Given the constant innovation in digital cameras—from super-high-resolution capture to full HD video and the constantly shrinking form factor—it’s increasingly important that media cards continue to get physically smaller, store more data more reliably and do it all blazingly fast. To choose the right media card for your needs, there are three primary variables to consider: format, capacity and speed.
For DSLR users, CompactFlash is probably the most recognizable format, although some DSLRs utilize other cards or multiple cards within the same body. CF is physically the largest, but that doesn’t necessarily mean it holds more data—though capacities now run up to a whopping 64 GB. Small camera users may never have encountered the CF format, since smaller cards are more popular for smaller cameras.
SD (Secure Digital) media cards are smaller and thinner than CompactFlash, making them ideal for camera and camcorder makers (as well as mobile-phone and other device manufacturers) who are working to shrink the form factors and weights of their devices without sacrificing storage capacity or speed. SDHC is the high-capacity version of the SD format, available in sizes up to 32 GB (for now). The SDXC format announced in 2009 may lead to future developments in SD storage well beyond the 32 GB size—perhaps someday approaching their theoretical 2-terabyte maximum.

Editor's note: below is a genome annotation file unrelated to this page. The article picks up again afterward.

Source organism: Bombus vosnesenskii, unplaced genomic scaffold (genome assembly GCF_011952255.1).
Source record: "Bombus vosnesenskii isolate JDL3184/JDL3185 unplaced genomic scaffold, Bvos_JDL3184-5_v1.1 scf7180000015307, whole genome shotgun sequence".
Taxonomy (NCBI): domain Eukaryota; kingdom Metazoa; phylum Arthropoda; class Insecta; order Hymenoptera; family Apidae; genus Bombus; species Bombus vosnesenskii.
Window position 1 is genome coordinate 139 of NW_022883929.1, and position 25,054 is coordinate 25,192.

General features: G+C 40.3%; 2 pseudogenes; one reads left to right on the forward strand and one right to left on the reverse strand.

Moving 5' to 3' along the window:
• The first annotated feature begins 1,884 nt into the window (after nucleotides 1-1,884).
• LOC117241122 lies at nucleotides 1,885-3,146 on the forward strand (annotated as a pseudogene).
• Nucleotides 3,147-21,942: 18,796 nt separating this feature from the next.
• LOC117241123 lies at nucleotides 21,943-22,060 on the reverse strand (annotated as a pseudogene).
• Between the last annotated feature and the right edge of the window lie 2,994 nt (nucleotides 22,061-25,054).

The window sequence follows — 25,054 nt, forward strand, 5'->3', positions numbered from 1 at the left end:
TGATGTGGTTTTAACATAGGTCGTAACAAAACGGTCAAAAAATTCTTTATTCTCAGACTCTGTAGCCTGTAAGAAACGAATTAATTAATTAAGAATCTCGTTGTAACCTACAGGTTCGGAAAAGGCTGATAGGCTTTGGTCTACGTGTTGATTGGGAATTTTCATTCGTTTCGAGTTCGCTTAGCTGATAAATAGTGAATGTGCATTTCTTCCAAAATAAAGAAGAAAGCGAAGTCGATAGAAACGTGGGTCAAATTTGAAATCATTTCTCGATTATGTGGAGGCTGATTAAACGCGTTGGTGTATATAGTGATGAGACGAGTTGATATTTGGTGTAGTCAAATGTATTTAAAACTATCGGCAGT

MicroSD cards are the smallest commonly available media card on the market, about one fourth the size of an SD card. MiniSD cards are about half the size of an SD card; each is available in HC versions up to 16 GB. Because the cards are so small, they’re often used in very small cameras, phones and other electronic devices. Commonly available adapters allow the use of microSD cards in miniSD devices, as well as for both formats to fit in full-sized, SD-compatible electronics.
Olympus and Fujifilm partnered to release their own variant on the SD format in 2002, called the xD-Picture Card. This tiny format is still used in capacities up to 2 GB, although recent Olympus and Fujifilm cameras have moved toward the SD and SDHC formats.
The proprietary Sony media card format (made in partnership with SanDisk), Memory Stick is used in a variety of digital devices. From the original Memory Stick, many variations (including the PRO, Duo, Micro and XC) have arisen to address the ever-shrinking form factors and ever-changing needs of the consumer electronics industry. In Sony’s newest digital and video cameras, the PRO Duo stores up to 32 GB of data, with a theoretical maximum of 2 TB.